AVC: You write in the book that an American in any given year has about a one in five million chance of dying in a terrorist attack. In this way, “freakonomics” can be seen as an anti-terrorism method, because if you know the facts and can’t be terrorized, then terrorism doesn’t work so well.

SDL: I certainly think the Israelis and the British have succeeded in that domain. When the IRA was bombing all over England, people just kind of figured out that it wasn’t actually that risky, and they went through their daily lives. The same in Israel, so now bombs go off and it turns out that the people who ride buses, and the bus-drivers—they just keep on doing things when a bomb goes off on a bus. They don’t even worry about it. It turns out tourists won’t go to Israel, and Americans are terrified of terrorism, but people who live with terrorism eventually come to realize that the odds are just not that bad. Now, how you convince yourself of that in the abstract, well, that’s harder. But I like your idea, that if you think like a “freakonomist,” you’re not going to be scared by the wrong things. If we’re not successful in catching the terrorists with the tools I’m trying to use, then we can weaken them simply by being logical. I think that’s a great point. 

AVC: Writing about the unforeseen trickle-down effects of 9/11, you mention how terrorists can succeed even by their failures. You talk about how the shoe-bomber was unsuccessful, yet we all still take off our shoes at the airport. It has fundamentally altered the behavior of millions of people at the airport, yet it’s based not just on illogic and improbability, but the fact that the intended act was a failure to begin with.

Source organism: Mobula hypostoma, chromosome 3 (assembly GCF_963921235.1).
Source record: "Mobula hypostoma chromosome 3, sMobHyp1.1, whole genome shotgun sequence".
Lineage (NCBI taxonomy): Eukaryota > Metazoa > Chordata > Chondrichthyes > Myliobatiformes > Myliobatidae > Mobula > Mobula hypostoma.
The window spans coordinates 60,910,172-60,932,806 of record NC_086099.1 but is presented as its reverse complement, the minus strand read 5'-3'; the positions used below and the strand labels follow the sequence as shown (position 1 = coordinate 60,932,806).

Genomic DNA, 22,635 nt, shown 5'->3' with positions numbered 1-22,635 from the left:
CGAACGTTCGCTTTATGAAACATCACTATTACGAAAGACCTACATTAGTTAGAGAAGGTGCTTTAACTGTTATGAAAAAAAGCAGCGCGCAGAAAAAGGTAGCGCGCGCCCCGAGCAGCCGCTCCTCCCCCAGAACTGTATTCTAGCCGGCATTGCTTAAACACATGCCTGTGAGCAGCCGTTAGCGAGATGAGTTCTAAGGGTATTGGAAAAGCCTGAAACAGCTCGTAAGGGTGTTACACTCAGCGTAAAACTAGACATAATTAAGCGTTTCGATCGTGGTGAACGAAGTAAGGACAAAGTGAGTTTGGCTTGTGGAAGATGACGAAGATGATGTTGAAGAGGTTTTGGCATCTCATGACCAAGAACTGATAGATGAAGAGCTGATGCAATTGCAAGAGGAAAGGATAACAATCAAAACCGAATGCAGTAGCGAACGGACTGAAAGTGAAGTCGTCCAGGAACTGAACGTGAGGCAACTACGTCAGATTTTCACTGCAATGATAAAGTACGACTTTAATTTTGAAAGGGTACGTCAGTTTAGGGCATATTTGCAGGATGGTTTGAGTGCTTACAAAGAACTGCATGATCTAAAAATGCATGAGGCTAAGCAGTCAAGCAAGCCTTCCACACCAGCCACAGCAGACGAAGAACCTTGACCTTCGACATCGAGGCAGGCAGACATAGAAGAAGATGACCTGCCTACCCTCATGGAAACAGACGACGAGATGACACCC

SDL: The TSA—the people who protect our safety at airports—they’re in a tough position. It’s a thankless position, because if they do their job right, then there won’t be any terrorist attacks, and people just grumble. But if something slips through, then everyone reviles them. I think the facts are that we’re fighting the last war when it comes to terrorism. If I’m a terrorist, there’s just no reason why I need an airplane. There’s a thousand other things that I can do. We put all of our resources into protecting airports, and we leave a million other targets open. That’s why we write in the book that trying to play defense against terrorists is an incredibly difficult thing, because the imagination is the only limit on where they can go after you. My view is that if you really want to go after them, you’ve got to go on the offensive, doing what we’re trying to do, which is to pore through terabytes of data trying to find the little hints here and there where the terrorists might be hiding, so we can catch them before they have a chance to act.

AVC: Did you worry that you might actually be giving terrorists new ideas?

SDL: We thought about that, but these guys aren’t dumb. They spend all day long thinking about how they can terrorize us, and you don’t need to be a rocket scientist to realize that there are all sorts of simple ways, easy ways to disrupt us. But I think ultimately what it tells me is that the terrorists’ goal—they don’t want to just disrupt American society, they’re going for the home run. The way they score is by impressing the folks back in the Middle East, and they don’t want to hit singles and doubles, even though they could do that all day long. They want 9/11. They want something they can brag about.

AVC: Well, then, do you have any second thoughts about including the study that essentially reveals that six out of 10 Indian men have the world’s smallest penises?

SDL: [Laughs.] What’s amazing to me is that people actually do that research! That someone actually took the time to measure the penises of all these Indian men—that wouldn’t be at the top of my list of research projects to undertake. It might turn out to be a mistake, because we sold a lot of books in India the last time around, and I’m guessing that’s going to hurt our sales to Indian men. It might actually pick up our sales to Indian women. A lot of the books we sell in India are sold on the street corners—they’re bootlegged copies that have been printed on a Xerox machine—so we’ll see whether they leave those pages out.